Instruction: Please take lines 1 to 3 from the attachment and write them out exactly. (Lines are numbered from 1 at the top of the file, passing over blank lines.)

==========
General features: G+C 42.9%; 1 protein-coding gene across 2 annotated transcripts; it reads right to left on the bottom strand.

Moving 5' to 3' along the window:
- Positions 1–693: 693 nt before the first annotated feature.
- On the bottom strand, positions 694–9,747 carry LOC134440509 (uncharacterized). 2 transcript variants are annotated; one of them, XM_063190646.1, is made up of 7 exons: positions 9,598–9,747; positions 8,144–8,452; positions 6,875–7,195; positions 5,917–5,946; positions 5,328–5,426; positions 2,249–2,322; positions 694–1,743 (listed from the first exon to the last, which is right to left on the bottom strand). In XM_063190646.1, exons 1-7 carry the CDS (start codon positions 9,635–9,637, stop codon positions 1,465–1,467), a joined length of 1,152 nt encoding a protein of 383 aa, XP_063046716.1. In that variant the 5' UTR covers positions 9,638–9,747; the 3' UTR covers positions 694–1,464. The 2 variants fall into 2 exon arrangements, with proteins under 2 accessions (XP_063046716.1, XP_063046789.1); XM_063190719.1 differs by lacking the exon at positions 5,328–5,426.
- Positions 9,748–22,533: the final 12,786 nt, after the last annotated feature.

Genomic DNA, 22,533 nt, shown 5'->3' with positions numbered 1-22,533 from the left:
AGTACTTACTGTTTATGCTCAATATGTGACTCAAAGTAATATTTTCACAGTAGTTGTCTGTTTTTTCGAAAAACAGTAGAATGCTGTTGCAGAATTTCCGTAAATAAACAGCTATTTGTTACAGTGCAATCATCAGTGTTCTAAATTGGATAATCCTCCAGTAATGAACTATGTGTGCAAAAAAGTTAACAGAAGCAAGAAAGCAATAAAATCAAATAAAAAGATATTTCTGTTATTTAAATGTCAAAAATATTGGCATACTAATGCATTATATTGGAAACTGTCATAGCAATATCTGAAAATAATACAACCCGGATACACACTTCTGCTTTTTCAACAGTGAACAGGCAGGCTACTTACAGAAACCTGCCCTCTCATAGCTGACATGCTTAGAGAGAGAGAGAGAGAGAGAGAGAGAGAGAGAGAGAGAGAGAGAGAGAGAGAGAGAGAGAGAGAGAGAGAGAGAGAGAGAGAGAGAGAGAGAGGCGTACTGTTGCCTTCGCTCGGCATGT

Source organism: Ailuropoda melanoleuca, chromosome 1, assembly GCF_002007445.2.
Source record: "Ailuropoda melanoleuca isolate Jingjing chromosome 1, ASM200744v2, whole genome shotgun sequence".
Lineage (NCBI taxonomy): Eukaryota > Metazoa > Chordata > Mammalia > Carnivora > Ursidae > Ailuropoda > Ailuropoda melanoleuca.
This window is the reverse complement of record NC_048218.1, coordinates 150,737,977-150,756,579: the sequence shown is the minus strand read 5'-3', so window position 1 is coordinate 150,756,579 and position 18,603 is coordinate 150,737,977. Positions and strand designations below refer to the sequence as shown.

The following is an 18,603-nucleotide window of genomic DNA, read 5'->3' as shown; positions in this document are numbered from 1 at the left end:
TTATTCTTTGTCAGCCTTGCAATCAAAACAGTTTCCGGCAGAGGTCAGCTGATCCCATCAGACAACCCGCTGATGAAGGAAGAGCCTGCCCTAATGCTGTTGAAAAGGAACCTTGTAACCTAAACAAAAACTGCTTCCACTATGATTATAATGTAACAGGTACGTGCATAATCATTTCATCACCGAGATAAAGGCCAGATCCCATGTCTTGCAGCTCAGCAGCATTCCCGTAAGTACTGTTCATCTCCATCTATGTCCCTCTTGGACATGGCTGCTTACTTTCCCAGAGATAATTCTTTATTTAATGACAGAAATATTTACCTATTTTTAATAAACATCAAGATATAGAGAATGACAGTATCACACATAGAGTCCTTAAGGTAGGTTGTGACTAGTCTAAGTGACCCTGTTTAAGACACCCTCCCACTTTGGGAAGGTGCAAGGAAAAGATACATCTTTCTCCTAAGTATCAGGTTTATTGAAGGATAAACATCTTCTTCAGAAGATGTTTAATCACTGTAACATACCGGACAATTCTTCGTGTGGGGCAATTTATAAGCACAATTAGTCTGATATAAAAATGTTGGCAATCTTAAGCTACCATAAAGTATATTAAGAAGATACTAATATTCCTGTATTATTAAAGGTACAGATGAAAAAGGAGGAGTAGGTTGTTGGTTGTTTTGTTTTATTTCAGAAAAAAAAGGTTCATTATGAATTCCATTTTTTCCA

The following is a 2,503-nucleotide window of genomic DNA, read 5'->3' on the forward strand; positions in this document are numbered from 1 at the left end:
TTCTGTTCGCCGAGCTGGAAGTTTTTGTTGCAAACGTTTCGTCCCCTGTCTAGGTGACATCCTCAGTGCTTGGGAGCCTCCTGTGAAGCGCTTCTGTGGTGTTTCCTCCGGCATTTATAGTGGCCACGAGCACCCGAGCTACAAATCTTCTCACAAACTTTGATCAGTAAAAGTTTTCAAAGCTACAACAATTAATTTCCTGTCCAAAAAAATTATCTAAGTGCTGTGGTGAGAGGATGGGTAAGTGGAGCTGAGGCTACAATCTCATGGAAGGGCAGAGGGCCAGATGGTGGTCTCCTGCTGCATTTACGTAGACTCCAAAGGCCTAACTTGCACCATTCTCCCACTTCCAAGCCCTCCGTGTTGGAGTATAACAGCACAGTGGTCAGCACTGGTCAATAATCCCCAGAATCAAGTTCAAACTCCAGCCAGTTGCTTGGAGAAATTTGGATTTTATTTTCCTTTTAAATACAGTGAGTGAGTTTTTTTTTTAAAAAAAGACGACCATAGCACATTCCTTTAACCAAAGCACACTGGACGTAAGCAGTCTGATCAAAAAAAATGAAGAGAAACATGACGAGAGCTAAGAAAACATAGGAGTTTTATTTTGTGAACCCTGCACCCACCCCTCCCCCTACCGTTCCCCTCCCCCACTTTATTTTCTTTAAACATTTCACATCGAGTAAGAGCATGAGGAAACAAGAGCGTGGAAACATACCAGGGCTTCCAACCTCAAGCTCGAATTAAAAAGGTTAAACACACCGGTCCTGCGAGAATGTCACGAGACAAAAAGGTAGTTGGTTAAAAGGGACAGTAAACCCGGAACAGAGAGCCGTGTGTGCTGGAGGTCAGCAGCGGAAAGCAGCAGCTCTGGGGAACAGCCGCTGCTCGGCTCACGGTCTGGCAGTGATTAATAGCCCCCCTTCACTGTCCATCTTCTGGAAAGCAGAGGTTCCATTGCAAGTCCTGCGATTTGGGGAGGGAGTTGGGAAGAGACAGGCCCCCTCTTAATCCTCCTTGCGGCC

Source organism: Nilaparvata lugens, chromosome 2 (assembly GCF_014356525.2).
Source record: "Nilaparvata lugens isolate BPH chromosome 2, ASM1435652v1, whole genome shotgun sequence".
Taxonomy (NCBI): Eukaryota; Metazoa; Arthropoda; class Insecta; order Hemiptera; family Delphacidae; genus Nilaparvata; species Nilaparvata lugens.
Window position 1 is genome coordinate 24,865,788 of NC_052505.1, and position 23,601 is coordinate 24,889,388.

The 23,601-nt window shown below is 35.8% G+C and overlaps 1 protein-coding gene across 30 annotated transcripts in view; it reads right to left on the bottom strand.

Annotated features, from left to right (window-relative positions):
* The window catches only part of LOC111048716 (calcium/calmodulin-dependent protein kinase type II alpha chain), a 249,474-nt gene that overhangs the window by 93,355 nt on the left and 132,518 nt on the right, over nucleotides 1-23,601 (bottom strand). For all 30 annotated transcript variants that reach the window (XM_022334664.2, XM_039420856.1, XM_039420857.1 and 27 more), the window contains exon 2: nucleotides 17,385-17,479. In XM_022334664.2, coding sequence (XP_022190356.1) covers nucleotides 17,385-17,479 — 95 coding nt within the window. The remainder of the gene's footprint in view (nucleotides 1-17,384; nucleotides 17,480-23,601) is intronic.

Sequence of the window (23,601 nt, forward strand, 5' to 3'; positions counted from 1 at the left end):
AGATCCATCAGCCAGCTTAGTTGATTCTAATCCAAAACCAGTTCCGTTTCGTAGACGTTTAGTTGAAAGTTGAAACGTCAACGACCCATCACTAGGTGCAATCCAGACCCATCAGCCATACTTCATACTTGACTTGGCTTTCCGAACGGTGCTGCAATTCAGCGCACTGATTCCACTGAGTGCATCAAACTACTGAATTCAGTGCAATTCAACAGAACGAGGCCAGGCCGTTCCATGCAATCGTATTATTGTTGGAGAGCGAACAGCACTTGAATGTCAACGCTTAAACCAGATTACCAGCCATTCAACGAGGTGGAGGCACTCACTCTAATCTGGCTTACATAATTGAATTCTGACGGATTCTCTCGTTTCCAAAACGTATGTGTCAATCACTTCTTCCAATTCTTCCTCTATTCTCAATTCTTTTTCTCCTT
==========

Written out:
General features: G+C 42.9%; 1 protein-coding gene across 2 annotated transcripts; it reads right to left on the bottom strand.

Moving 5' to 3' along the window:
- Positions 1–693: 693 nt before the first annotated feature.